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A Parent’s Guide to Recognizing and Addressing Cyberbullying on Social Media

By Andrea Karin Nelson
November 23, 2023
Mom comforting daughter

Cyberbullying has been around as long as the internet. But social media, in particular, comes with unique avenues for bullies to exploit. It’s important for parents to understand how cyberbullying occurs on social media and learn how to help if their child becomes a victim. 

Spotting cyberbullying on social media

Here are some of the most common ways your child might experience cyberbullying on social media. 

Direct messages

Forget traditional text messages — most tweens and teens communicate with their peers primarily through direct messages (DMs) on social media. That may include sending harassing or threatening DMs intended to bully the recipient. 

In fact, 59% of teens experience online abuse, and 25% say they’ve received explicit images they didn’t ask for.

Comments

If you’ve spent any time on social media, you know how easily a comment thread can turn into a raging dumpster fire. Cyberbullies often make nasty comments on their target’s social media posts, which can quickly snowball as others join in. 

Doxxing 

Doxxing involves publishing a person’s private information online without their consent. It originated with ‘90s hacker culture, but has since taken its place on the mainstream internet, particularly with the rise of social media. The information revealed in doxxing can vary from embarrassing to dangerous, and it’s often accompanied by threats or inciting others to harass the targeted person.

Memes

We all laugh at a good meme now and again — but they can be a tool for cyberbullies, too. Sometimes, bullies take photos or videos of their targets and turn them into cruel or embarrassing memes, spreading them across social media. Due to the viral nature of memes, the damage inflicted on your child can be long-lasting. 

Fake accounts

Part of the internet’s appeal for bullies is the ability to remain anonymous. A bully may create a fake account or screen name — sometimes referred to as a sockpuppet — in order to fly under the radar. 

A teen may use a fake account to strike up an online relationship with a peer, then spread the personal information gained in their conversations. 

Sexting

One of the many reasons to warn your child about the risks of sexting (including through DMs) is the possibility that the photos or videos can be shared online without their consent. This can happen if the relationship goes sour or the material finds its way into someone else’s hands.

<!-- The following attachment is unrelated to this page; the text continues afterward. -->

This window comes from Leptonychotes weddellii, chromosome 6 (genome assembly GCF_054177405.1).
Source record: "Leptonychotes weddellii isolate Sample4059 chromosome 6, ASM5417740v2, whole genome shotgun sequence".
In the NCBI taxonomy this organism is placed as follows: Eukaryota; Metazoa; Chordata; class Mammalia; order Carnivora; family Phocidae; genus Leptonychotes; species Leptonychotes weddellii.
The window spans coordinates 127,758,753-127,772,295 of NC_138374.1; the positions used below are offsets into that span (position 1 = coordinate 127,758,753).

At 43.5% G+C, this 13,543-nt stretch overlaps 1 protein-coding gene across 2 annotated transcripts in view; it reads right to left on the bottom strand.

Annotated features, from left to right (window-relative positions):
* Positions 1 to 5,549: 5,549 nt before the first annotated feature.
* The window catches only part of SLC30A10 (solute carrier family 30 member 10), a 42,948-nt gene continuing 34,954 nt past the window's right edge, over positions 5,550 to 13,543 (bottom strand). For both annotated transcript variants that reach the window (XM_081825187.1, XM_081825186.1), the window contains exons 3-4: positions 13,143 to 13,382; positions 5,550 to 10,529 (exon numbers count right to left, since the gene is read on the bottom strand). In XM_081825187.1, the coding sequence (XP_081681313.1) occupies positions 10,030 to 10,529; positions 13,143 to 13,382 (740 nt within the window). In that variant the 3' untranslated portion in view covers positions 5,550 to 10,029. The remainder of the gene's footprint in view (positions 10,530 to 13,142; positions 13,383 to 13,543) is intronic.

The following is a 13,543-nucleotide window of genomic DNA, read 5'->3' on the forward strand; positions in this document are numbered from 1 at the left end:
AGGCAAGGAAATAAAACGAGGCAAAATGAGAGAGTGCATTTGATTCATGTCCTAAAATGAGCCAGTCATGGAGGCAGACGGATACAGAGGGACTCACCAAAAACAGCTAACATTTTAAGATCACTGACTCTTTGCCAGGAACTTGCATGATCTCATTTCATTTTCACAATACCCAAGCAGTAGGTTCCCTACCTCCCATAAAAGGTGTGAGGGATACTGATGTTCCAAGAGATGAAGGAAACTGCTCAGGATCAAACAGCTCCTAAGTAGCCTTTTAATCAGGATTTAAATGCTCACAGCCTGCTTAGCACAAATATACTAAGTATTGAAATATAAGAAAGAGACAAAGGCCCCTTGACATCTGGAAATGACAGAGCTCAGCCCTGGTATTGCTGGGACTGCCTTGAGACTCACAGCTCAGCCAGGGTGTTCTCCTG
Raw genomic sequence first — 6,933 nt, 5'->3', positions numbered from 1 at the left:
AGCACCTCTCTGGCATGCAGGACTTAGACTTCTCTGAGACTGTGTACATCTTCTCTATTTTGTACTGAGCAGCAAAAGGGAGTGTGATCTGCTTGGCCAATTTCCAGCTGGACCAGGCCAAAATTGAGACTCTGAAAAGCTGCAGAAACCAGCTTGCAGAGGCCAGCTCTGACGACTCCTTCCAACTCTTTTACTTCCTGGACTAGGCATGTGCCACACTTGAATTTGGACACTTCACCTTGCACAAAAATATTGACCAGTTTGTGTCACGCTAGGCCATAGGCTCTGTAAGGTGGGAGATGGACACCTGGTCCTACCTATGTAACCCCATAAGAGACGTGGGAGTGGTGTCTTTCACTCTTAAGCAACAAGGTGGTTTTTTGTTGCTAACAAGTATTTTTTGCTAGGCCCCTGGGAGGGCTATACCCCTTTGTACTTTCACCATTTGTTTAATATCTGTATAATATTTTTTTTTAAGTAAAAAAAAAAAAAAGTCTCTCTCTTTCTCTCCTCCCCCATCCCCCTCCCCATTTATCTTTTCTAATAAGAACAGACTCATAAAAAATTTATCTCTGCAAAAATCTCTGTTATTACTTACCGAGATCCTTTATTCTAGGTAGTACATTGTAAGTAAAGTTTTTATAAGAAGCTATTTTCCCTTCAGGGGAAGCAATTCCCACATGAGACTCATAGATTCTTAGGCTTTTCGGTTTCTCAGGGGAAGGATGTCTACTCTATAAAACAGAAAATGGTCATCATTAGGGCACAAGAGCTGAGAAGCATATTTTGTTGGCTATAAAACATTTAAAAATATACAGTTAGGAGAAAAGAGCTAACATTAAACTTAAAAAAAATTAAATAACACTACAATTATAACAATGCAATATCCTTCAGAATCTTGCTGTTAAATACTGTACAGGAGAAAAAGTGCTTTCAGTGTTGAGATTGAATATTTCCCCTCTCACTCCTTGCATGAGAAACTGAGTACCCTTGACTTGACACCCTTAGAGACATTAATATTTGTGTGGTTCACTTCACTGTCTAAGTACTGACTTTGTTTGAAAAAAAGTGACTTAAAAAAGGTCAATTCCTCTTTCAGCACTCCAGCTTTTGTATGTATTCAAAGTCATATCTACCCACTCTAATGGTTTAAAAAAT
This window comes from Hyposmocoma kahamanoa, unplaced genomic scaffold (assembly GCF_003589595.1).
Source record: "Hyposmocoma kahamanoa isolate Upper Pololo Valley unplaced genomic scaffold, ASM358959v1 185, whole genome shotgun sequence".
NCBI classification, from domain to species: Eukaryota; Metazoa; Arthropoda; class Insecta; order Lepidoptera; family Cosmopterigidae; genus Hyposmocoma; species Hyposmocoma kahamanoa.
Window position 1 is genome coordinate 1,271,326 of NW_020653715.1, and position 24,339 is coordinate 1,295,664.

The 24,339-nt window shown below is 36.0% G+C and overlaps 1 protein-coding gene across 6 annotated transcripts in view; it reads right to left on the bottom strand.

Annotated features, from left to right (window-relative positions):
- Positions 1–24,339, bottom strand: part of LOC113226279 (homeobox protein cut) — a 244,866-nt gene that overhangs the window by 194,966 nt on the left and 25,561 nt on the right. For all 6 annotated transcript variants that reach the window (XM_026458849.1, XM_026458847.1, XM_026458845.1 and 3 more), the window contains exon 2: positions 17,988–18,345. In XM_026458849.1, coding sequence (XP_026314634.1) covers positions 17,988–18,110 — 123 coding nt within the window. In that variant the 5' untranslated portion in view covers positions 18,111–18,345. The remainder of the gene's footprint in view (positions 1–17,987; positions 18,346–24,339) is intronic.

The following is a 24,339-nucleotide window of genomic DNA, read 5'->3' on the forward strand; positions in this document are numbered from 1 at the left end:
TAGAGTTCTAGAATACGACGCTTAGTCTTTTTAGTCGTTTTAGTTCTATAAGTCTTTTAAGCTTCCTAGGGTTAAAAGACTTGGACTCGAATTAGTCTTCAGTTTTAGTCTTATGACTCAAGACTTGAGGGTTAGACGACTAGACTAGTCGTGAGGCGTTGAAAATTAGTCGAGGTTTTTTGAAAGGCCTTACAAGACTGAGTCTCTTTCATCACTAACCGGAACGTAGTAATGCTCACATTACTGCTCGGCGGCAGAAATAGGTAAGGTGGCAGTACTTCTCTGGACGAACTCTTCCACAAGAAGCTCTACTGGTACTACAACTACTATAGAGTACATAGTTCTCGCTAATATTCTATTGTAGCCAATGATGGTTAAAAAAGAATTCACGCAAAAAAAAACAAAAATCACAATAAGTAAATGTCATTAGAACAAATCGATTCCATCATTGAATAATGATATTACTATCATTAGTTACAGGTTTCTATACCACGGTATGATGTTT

Snapchat and cyberbullying 

Snapchat (or “Snap,” as your kids likely call it) is a photo- and video-based instant messaging app that is especially popular with teens and tweens. Messages on this platform can disappear either immediately after being viewed or within 24 hours, based on the sender's selected settings.

The impermanent nature of Snaps make them particularly well-suited for cyberbullying. Victims may question what they’ve just seen or fear not being believed because they have nothing to prove it happened — making victims of cyberbullying hesitant to report the problem. The disappearing evidence also means it’s easy for a cyberbully to deny their actions. 

If a victim responds, their bully might screenshot or record the response and share it to other social media platforms as a way to escalate the bullying. 

How to help if your child is cyberbullied on social media

Here are some actions you can take if your child is the victim of cyberbullying. For additional tips on what to do if your child is being cyberbullied, including tips on documenting the situation, conversation starters, and what to do if your child witnesses cyberbullying, check out our comprehensive guide

Help them block and report 

Blocking the bully is a quick way to end the behavior and give your child a break from the bullying. Social media platforms also have mechanisms for reporting cyberbullying, which can lead to a user being temporarily or permanently banned. 

Provide emotional support 

Listening to your child with empathy and without judgment or blame is one of the most important things you can do to support them when they’re being cyberbullied. 

Know when to escalate

Cyberbullying can range from hurtful to dangerous. Sometimes, blocking a bully and letting your child cry on your shoulder isn’t enough. If you feel the situation is getting out of hand, it may be time to take additional steps, like contacting the authorities, alerting the school, or seeking counseling for your child. 

In short

Many teens and tweens face instances of cyberbullying. Social media presents unique avenues for cyberbullying that parents should know and be prepared to help their children address.